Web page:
PREACHED ON SUNDAY Morning, 18 September 1870


Volume 12 - No. 619.


“Let them that love him be as the sun when he goeth forth in his might. And the land had rest forty years.’’—Judges 5, 31.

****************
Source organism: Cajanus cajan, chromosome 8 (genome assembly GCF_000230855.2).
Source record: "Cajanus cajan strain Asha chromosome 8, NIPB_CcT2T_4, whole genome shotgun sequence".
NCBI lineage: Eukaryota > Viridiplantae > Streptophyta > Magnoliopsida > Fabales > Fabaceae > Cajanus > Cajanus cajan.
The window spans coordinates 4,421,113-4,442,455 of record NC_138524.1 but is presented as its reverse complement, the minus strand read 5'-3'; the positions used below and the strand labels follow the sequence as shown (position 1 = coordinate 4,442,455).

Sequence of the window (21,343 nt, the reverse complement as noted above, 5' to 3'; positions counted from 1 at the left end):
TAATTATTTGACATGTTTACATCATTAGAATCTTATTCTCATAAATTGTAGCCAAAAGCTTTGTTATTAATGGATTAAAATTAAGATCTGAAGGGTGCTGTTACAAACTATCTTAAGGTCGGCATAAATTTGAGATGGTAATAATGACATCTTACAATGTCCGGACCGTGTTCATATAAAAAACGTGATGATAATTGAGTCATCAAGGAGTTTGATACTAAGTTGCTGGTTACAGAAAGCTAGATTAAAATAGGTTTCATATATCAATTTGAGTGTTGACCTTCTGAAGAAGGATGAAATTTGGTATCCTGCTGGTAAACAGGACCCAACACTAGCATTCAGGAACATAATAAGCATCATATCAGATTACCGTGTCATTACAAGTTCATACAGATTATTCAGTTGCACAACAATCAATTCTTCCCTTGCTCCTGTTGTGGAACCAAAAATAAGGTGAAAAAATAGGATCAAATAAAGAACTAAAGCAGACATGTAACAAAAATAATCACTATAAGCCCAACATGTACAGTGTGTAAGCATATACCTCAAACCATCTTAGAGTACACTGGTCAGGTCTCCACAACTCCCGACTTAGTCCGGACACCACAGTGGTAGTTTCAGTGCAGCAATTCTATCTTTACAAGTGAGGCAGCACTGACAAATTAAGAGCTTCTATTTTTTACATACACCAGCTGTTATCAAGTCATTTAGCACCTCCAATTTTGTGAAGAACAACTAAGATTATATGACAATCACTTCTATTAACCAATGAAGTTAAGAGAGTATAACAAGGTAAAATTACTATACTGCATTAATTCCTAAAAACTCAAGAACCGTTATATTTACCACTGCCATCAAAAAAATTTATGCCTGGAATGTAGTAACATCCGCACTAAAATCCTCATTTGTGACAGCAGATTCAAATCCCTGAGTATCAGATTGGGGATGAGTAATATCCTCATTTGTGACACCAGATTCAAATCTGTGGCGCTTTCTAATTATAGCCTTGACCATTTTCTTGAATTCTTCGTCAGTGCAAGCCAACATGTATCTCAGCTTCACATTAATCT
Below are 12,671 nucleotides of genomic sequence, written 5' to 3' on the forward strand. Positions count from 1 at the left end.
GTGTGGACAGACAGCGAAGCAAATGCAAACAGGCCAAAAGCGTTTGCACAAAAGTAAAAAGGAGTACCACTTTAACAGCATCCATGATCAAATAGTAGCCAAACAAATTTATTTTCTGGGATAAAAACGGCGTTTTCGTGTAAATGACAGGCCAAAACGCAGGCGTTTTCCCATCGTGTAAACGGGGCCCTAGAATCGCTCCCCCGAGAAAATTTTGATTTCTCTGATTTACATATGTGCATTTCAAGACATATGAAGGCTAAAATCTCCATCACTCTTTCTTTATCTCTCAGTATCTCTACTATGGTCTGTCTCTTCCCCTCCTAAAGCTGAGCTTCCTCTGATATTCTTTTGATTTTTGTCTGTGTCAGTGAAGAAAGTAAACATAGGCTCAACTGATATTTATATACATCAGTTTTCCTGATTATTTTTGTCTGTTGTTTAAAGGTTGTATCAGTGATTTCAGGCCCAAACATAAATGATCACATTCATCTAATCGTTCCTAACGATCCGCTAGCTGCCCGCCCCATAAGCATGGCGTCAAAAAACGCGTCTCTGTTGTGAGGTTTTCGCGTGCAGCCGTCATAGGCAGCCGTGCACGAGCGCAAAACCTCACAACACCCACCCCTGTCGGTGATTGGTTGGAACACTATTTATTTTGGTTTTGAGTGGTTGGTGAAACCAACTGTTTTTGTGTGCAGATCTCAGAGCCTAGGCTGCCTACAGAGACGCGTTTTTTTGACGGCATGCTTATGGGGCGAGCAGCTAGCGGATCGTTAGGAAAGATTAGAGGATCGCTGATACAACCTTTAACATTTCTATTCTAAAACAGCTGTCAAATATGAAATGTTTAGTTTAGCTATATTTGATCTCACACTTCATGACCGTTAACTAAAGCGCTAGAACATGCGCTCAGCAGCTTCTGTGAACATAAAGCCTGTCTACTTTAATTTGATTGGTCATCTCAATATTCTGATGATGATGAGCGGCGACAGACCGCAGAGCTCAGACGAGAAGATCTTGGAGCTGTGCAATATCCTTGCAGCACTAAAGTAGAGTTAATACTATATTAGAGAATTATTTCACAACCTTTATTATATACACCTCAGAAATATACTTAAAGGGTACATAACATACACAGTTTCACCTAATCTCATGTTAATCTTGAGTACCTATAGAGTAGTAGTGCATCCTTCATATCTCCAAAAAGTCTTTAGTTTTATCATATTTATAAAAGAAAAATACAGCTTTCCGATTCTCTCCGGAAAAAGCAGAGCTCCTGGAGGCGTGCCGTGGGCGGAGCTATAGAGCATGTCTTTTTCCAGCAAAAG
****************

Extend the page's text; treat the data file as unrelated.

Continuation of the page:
WHEREVER there is in the soul saving faith, there is sure also to be love, because saving faith centers in the Savior, centers where there is love, where there is mercy, where there is forgiveness, where there is the blotting out of all our sins, where our sins are cast, as it were, into the depths of the sea, where they are forgotten, where the voice comes rolling down, to the delight of our souls, “I, even I, am he that blotteth out thy transgressions, and will not remember thy sins.” It is in Christ that the faith of the saints in all ages, whether of the Old or New Testament, has centered; and herein they have learned the love of God, that goodness of the Lord of which he speaks when he said, “My people shall be satisfied with my goodness.” This principle of love to God is a more living, a much more noble principle, than duty love. It was the duty of Adam before the fall to love God with all his heart, and mind, and strength; but he was but a creature, and there was nothing in him to make his love infallible; whereas here, by faith in Christ Jesus, it is the spirit of the Lord that dwells in the people, and it is the Christ of God that is with the people; the eternal and blessed God throws open to them his eternal counsels, and so they love him not merely from a principle of conscience or of duty, but from a higher and a nobler feeling; —they love him because he first loved them;  so that when his love to them shall fail, then will their love to him fail, and not before. That love that waxes cold was never true love. We read that “the love of many shall wax cold, and iniquity,” false systems, systems of error, “shall abound,” by which their minds are perverted. But. where there is this true love, this true knowledge of Christ, they go on to love God, because God hath first loved them. Here it is, then, that his love is in them as a well of water, springing up unto everlasting life. And can we have anything so noble at the foundation, at the basis, of our religion? We have this great subject not only as the foundation and the mainspring of action both with God and us, but we have it also as the ultimate object; the ultimate object is to be perfect in love. When mortality is swallowed up of life, and the soul shall be immersed in the infinite and eternal love of God, it may then well be said that God wipes away all tears from their eyes; and this is the ultimate declaration of his amazing love. “Let” then, “them that love him be as the sun when he goeth forth in his might. And the land had rest forty years.”